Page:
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What Australia should do to ensure research integrity

Public confidence in medical research is vulnerable to attacks on its integrity. Andrew Huff

Clinical trials of an experimental cancer drug being undertaken by the University of New South Wales were suspended this week, after questions about the accuracy of some preliminary results were made public.

Allegations of inaccuracies in the reporting of research results have also recently been raised at Queensland University of Technology.

In both instances, scientific publications have been retracted. And, in one, the institution potentially faces repaying a sizeable research grant from the National Health and Medical Research Council (NHMRC).

Researchers at both institutions have stated that any errors were inadvertent, and investigations are ongoing.

But delays in disclosure and investigation of such cases raise questions about the effectiveness of medical research governance, and the independence of the existing regulatory system within universities and research institutes.

The importance of integrity

The importance of adequate regulation for maintaining the integrity of medical research cannot be overstated.

The guidelines regulating medical research in Australia are derived from information gathered during the Nuremberg trials, on the conduct of Nazi doctors and their role in experimentation and medical research during the Second World War.

The profound disregard for the rights, dignity and very humanity of the participants experimented on by doctors during this period was so great that it was internationally acknowledged that not only should the Universal Declaration of Human Rights be established, but that there should also be a code of conduct specifically regulating the way medical research is undertaken.

This document was referred to as the Nuremberg Code, and it evolved into the 1964 Helsinki Declaration – an internationally accepted document attributable to the World Medical Association.

The human rights principles espoused in the document (self-determination and not subjection, without free consent, to medical or scientific experimentation) intersect with principles of law (bodily inviolability) and bioethics, including autonomy (the right to make one’s own choices) and non-maleficence (to do no harm).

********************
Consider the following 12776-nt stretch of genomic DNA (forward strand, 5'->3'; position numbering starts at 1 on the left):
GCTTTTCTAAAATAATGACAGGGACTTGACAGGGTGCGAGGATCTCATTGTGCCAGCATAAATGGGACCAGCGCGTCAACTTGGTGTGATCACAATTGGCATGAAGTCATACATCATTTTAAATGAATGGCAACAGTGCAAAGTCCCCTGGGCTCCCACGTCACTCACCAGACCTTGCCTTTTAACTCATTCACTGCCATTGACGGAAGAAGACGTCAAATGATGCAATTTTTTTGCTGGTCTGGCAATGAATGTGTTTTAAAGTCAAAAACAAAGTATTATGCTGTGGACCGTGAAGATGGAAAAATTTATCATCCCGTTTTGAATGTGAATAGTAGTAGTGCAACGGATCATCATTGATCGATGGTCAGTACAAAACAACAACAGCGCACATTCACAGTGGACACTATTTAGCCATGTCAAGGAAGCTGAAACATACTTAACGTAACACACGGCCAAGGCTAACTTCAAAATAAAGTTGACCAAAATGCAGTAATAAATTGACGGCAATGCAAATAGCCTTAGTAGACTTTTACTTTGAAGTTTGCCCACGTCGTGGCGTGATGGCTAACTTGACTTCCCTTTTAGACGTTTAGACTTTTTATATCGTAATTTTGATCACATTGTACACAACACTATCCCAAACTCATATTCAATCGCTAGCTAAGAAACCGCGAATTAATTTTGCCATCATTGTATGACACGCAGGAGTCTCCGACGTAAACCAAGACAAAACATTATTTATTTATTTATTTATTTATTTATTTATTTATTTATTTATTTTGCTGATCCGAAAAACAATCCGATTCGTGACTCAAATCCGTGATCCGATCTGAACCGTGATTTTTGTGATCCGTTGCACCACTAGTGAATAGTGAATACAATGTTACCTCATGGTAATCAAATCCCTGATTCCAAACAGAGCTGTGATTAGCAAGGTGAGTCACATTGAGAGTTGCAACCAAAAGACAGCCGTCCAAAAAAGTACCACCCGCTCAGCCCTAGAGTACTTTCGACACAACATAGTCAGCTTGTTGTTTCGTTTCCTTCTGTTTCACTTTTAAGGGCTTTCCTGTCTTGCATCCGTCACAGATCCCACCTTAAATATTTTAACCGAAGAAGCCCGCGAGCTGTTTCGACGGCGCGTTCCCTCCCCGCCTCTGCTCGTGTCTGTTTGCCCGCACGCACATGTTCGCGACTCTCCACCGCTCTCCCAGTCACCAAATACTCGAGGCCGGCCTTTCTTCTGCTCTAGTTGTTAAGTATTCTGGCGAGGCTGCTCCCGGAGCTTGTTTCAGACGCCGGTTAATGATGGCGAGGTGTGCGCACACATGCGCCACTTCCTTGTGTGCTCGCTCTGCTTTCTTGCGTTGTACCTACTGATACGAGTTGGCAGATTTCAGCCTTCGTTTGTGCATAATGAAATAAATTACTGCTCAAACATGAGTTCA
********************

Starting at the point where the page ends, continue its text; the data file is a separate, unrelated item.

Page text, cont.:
The risks of misconduct

For researchers, the consequences of failing to comply with the guidelines include loss of reputation and opportunities for research funding. More broadly, research misconduct can affect public support, and undermine confidence in the integrity of whole fields of study.

An example of this is the rise of the vaccination “debate”. Those opposed to the science of vaccination rely, in part, on a now-retracted paper by Andrew Wakefield, who has been de-registered.

Wakefield falsely linked the measles-mumps-rubella (MMR) vaccine with autism and caused enormous harm to the credibility and implementation of this safe and highly-effective public health measure.

Ethically, researchers have an obligation to avoid exposing study participants to risk, or using them in flawed research. Clinical trials based on erroneous data violate participants’ trust in researchers.

Worse still is the violation of trust of participants who volunteer for trials based on erroneous preliminary data – the hope offered to them is both false and cruel, even if “inadvertent”.

Creating a culture of disclosure

Clinical medicine invests heavily in the prevention of adverse events and harm to patients. It promotes a culture of disclosure.

Prevention of, and open disclosure about, adverse events in clinical research, and the integrity of data should be no less important. Openness is vital to protecting integrity, and the rights and welfare of participants and researchers.

Australian medical research needs an independent regulator authorised to investigate complaints raised by whistle-blowers and others.

The NHMRC and Australian Research Council, as the bodies responsible for administering public funding for medical research in Australia, are not appropriate regulators for this task. Nor are universities and research institutions sufficiently independent to investigate staff or commercial partners and offshoots.

And peer-review is also not fail-safe as flawed science has been published.

Public perceptions that institutions may hide behind claims of commercial confidentiality or assurances that internal reviews have been fair, thorough and effective to avoid embarrassment and inconvenience do nothing to promote confidence in research integrity.

The University of New South Wales should be commended for not doing the above this time.

Improving Australia’s research integrity would require two key changes: legal moves to establish an independent regulator; and cultural change that rewards early- and public- self-disclosure of errors, and punishment of intentional or reckless misconduct after active independent investigation of allegations.

Without such changes, public confidence in medical research – and perceptions of the value of funding it from the public purse – remain vulnerable to attacks on its integrity.

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